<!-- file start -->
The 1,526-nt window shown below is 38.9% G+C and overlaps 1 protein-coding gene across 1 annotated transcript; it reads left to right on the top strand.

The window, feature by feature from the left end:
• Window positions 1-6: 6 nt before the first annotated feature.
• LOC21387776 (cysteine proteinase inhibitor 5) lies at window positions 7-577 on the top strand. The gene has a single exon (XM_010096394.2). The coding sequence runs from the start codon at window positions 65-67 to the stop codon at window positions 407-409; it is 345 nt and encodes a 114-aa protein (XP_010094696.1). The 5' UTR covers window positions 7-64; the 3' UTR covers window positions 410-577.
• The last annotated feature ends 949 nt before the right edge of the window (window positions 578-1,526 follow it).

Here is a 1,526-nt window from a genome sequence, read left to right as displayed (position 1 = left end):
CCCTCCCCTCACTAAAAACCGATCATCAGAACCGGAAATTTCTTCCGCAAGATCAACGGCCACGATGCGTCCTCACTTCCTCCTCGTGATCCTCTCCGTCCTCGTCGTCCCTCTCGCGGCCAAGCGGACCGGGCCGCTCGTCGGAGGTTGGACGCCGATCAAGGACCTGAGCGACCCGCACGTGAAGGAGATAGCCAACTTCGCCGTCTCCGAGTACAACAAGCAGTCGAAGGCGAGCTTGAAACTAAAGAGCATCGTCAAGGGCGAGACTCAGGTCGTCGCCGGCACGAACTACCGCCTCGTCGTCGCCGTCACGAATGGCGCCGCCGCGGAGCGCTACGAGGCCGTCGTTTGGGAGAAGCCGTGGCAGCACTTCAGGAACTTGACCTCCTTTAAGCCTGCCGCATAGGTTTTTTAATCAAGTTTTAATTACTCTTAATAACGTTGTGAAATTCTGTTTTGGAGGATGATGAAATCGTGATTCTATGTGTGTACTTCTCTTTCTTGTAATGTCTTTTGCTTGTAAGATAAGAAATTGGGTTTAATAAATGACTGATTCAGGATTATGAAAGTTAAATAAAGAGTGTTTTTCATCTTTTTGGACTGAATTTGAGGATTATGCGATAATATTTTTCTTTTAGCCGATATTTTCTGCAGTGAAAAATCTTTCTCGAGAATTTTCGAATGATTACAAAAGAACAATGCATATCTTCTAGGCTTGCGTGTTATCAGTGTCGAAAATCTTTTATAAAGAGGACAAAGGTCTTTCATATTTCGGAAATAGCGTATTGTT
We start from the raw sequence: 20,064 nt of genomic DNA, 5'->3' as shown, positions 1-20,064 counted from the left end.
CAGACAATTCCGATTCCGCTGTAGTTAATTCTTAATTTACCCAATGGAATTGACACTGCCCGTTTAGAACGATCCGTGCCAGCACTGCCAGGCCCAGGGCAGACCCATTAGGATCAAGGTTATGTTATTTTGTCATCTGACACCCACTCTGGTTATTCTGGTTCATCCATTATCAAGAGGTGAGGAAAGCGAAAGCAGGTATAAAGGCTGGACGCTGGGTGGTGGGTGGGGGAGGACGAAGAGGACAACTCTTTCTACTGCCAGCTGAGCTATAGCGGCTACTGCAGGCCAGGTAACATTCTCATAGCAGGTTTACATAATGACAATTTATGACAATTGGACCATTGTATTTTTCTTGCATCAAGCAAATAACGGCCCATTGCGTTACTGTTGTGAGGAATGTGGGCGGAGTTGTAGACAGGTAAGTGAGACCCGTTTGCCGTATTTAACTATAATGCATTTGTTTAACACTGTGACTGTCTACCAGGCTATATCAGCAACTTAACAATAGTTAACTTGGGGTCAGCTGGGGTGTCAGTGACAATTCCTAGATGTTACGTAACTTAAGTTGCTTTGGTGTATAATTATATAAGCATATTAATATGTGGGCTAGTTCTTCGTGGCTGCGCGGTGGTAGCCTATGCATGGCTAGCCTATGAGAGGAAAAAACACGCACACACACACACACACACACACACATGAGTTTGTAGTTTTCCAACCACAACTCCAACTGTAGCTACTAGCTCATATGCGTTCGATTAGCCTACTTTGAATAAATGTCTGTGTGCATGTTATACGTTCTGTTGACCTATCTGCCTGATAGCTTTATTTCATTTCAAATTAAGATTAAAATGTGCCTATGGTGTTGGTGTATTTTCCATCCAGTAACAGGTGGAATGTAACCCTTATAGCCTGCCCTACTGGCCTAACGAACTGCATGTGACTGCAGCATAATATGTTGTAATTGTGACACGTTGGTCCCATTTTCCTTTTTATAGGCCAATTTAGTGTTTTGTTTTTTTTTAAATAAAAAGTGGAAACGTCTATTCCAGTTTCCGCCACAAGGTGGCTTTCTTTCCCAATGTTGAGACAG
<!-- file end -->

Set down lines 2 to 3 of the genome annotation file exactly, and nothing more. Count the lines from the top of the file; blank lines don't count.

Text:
The window, feature by feature from the left end:
• Window positions 1-6: 6 nt before the first annotated feature.